Journal of Writing & Environment

It was the end of summer, the evening before the first day of school, and I was just getting ready to put henna in my hair when the phone rang. It was our farmer-neighbor, John.

“You folks home this evening?” he asked in the gruff and peremptory way that I have learned is not rudeness, just his style.

“Yes,” I said hesitantly, thinking of my henna project and all the other tasks waiting to be done.

“Well,” he said. “Do you like honey?”

Did we like honey? Who doesn’t like honey? “Yes, we love it,” I replied, wondering what he was up to, this rumpled-looking man in his faded overalls and squashed straw hat, who, though in his late seventies, is out in the fields every morning before I am even awake.

“We emptied the hives last week, and I’ve got a jar for you if you’d like it. I can bring it right over.”

“Of course, of course,” I said, already beginning to strip out of the stained pink cover-up I wear for messy tasks and putting my clothes back on.

John used to own the drumlin hill our property is on – one of a quartet of four-acre lots – and he still farms 80 acres around it. The most private lot, with only one neighbor up the hill, our land abuts his fields on two sides, with an acre or so of prairie sloping down from oak savanna, a buffer between us and the road. When we first moved here, we’d hear John’s cows, which he got rid of some years ago because they were no longer profitable, moving about in the hayfield to the back of our house. He lets us run our collies in his fields, and we take his tractor path down to the wilder land around Island Lake and the Department of Natural Resources land beyond that. As a result, we’ve gotten to know him. He and my husband, Tom, often stand talking in that age old, arms across the chest stance of men, who, while conversing about daily concerns like the weather, brush up against larger mysteries of life as easily as our collies run through the tall grass, their fur damp and hay-scented afterwards.

Although we’ve lived on this hill for more than ten years and John has always been friendly, his warmth has been edged with the reserve I have come to associate with the Midwest. Neither as direct and outspoken as people in the Northeast, where I grew up, nor as open and spontaneous as those on the West Coast, where I spent my twenties and thirties, people in the Midwest seem to take a long time to get to know you, as if measuring you up. It’s only this summer that John’s taken to giving us feedbags stuffed with more sweet corn than we can possibly eat, or that his wife called to offer tomatoes to our already overflowing bins. I knew John’s offer of honey was an important moment, one that meant he liked us.

A few minutes later, John roared up in a battered blue pickup with his Australian shepherd, a constant and taciturn (at least compared to our collies) companion, sitting beside him. John handed me a quart-sized Kerr canning jar of pale golden honey. Though bees will travel up to two miles gathering nectar, he said he thought most of it came from flowers on this hill.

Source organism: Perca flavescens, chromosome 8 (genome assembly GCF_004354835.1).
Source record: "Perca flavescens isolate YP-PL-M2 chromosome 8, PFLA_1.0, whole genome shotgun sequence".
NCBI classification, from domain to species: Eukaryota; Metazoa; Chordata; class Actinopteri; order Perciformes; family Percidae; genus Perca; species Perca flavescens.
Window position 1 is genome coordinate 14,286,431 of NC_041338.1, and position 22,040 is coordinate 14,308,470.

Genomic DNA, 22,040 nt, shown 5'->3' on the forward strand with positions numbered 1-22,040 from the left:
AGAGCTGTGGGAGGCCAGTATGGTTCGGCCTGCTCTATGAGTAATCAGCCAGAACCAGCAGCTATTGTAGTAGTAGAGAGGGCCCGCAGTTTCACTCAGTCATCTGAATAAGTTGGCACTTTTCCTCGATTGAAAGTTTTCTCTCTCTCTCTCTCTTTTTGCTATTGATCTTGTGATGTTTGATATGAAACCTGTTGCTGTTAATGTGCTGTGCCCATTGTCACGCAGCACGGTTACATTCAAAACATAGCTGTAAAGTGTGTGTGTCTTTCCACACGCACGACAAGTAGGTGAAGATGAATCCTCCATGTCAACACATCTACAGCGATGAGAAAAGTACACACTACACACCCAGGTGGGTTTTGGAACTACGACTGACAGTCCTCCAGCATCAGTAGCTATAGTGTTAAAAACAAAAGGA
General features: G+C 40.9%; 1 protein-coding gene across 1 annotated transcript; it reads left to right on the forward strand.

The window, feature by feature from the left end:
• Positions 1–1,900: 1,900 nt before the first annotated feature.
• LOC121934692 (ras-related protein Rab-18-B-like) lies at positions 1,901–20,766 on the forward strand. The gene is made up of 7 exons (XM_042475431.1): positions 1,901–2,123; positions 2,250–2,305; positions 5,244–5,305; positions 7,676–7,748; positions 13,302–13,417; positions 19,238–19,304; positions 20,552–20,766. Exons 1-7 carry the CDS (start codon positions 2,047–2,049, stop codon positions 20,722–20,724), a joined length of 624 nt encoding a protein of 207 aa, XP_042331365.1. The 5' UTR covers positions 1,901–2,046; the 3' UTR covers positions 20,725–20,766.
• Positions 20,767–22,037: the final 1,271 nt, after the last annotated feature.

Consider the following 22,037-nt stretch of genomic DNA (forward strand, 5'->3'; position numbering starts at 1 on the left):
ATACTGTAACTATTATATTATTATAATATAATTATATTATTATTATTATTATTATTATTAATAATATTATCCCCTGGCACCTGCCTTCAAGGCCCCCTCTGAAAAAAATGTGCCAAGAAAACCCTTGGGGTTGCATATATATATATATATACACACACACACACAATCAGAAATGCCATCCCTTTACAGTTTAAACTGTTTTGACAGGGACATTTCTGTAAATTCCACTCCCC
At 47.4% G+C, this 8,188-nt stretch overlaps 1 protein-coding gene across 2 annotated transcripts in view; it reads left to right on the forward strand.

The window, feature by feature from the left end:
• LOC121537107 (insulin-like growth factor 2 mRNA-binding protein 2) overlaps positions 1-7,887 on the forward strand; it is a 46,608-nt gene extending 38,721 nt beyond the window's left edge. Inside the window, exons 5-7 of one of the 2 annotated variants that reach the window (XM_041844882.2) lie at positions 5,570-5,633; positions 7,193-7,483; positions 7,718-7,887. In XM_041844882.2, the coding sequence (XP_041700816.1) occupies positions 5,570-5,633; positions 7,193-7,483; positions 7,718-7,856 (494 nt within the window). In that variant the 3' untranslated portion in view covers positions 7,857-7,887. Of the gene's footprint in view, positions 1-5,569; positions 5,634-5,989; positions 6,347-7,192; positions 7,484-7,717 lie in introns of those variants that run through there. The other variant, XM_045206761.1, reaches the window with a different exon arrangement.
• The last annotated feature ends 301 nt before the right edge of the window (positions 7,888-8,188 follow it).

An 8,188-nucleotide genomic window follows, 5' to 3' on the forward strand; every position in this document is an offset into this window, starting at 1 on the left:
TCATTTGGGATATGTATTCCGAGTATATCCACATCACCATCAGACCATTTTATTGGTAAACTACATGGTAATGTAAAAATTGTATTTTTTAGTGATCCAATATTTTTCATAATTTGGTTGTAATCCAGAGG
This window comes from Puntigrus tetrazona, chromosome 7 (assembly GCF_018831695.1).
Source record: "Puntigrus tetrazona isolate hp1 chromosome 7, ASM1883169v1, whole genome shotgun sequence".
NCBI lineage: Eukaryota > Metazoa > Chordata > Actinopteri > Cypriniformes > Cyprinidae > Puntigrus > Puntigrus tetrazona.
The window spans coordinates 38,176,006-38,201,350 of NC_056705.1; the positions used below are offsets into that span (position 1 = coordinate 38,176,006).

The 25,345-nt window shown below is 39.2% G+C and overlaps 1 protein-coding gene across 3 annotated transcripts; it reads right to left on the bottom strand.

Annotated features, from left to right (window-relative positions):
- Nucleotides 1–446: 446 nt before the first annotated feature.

“I reckon it’s mostly clover and dandelion. It’s got none of that goldenrod,” he said, gesturing to the graceful plumes of goldenrod now in luxuriant bloom all over. “That’s cooking honey. If it seems like you’ve seen more bees this summer, they’re probably mine. They’re all over this hill.”

John and my husband entered into a complicated conversation about the extraction and refraction of honey, about which Tom later confessed he’d only understood around a third, as is often the case with John, who frequently presupposes a familiarity with things beyond us.

I held the jar of honey, which I lifted up to the light, turning it, admiring its color. Pale gold, it seemed to almost glow. Wild food, made from the essence of flowers, it was summer distilled into a jar. No wonder honey summons such indescribable delight. I tipped the jar upside down like a summer snow globe, watching paler golden bubbles float up like pearls. I was glad that I’d left the mint I’d considered rototilling from the side of the house when I saw how its flowers attracted bees. Though I’d almost abandoned my perennials in this summer of killer mosquitoes, I was relieved that many of the flowers that bees love had been hardy enough to survive my inattention: mop-top purple heads of bergamot-scented monarda or bee balm, the beautiful blue-violet spires of agastache or anise hyssop, and the wild yellow digitalis or foxglove, where, from my study window, I’d observed bees actually crawling inside the tubular flowers. To think that I had contributed, even in some small way, to the jar of liquid gold was thrilling.

I had noticed John’s hives, tucked inside a south-facing former pig sty like neatly stacked laboratory drawers, when I drove past his farm and had wondered if they were active. But I hadn’t considered the logistics, that the bees from those hives were gathering nectar and pollen in my garden. What I was holding in my hands was the essence of this particular place and no other – the sweet embodiment of the taste of here. Even the honey from Blue Moon Farm, our CSA, a mere four to five mile bike ride away to the north, would not taste the same. We recently enlarged our garden, reveling in a culinary intimacy I had not experienced since I was a child on my parents’ farm in eastern Pennsylvania, where my mother put up army-sized amounts of food each summer. But the honey felt qualitatively different, gleaned from a magical, humming world even so satiric an observer as Jonathan Swift once described as “sweetness and light.” It’s one thing to eat a frittata made with eggs from down the road, stuffed full of potatoes, onions, peppers and tomatoes just picked in your own garden. It’s quite another to dip your teaspoon into the small golden pond of an open jar of honey, the taste of vanished hours alive again, bright days dissolving on your tongue.